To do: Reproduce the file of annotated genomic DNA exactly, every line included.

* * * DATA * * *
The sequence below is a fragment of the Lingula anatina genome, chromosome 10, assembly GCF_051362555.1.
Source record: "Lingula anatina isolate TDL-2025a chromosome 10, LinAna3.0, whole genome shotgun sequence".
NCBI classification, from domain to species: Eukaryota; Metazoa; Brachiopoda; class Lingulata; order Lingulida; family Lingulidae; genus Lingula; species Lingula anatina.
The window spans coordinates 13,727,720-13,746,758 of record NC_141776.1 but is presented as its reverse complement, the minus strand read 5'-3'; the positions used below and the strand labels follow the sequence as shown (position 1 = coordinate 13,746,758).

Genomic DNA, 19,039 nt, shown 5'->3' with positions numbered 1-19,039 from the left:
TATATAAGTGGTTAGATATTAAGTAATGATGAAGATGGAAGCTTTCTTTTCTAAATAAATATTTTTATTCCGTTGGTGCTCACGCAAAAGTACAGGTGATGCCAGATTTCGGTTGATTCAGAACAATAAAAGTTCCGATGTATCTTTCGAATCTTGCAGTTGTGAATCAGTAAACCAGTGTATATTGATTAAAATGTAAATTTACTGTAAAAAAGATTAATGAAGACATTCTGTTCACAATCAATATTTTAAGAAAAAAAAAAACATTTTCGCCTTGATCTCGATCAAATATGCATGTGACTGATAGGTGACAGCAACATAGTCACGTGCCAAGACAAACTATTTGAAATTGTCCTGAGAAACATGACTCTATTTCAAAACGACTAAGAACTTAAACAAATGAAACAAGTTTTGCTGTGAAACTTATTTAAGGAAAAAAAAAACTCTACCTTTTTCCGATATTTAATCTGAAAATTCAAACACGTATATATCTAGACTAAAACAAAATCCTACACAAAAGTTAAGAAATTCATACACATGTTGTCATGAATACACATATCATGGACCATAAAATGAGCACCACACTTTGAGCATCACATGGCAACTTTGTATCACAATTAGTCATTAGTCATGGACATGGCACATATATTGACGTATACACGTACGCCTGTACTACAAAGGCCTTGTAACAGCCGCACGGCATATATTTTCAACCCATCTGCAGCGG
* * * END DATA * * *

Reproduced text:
The sequence below is a fragment of the Lingula anatina genome, chromosome 10, assembly GCF_051362555.1.
Source record: "Lingula anatina isolate TDL-2025a chromosome 10, LinAna3.0, whole genome shotgun sequence".
NCBI classification, from domain to species: Eukaryota; Metazoa; Brachiopoda; class Lingulata; order Lingulida; family Lingulidae; genus Lingula; species Lingula anatina.
The window spans coordinates 13,727,720-13,746,758 of record NC_141776.1 but is presented as its reverse complement, the minus strand read 5'-3'; the positions used below and the strand labels follow the sequence as shown (position 1 = coordinate 13,746,758).

Genomic DNA, 19,039 nt, shown 5'->3' with positions numbered 1-19,039 from the left:
TATATAAGTGGTTAGATATTAAGTAATGATGAAGATGGAAGCTTTCTTTTCTAAATAAATATTTTTATTCCGTTGGTGCTCACGCAAAAGTACAGGTGATGCCAGATTTCGGTTGATTCAGAACAATAAAAGTTCCGATGTATCTTTCGAATCTTGCAGTTGTGAATCAGTAAACCAGTGTATATTGATTAAAATGTAAATTTACTGTAAAAAAGATTAATGAAGACATTCTGTTCACAATCAATATTTTAAGAAAAAAAAAAACATTTTCGCCTTGATCTCGATCAAATATGCATGTGACTGATAGGTGACAGCAACATAGTCACGTGCCAAGACAAACTATTTGAAATTGTCCTGAGAAACATGACTCTATTTCAAAACGACTAAGAACTTAAACAAATGAAACAAGTTTTGCTGTGAAACTTATTTAAGGAAAAAAAAAACTCTACCTTTTTCCGATATTTAATCTGAAAATTCAAACACGTATATATCTAGACTAAAACAAAATCCTACACAAAAGTTAAGAAATTCATACACATGTTGTCATGAATACACATATCATGGACCATAAAATGAGCACCACACTTTGAGCATCACATGGCAACTTTGTATCACAATTAGTCATTAGTCATGGACATGGCACATATATTGACGTATACACGTACGCCTGTACTACAAAGGCCTTGTAACAGCCGCACGGCATATATTTTCAACCCATCTGCAGCGG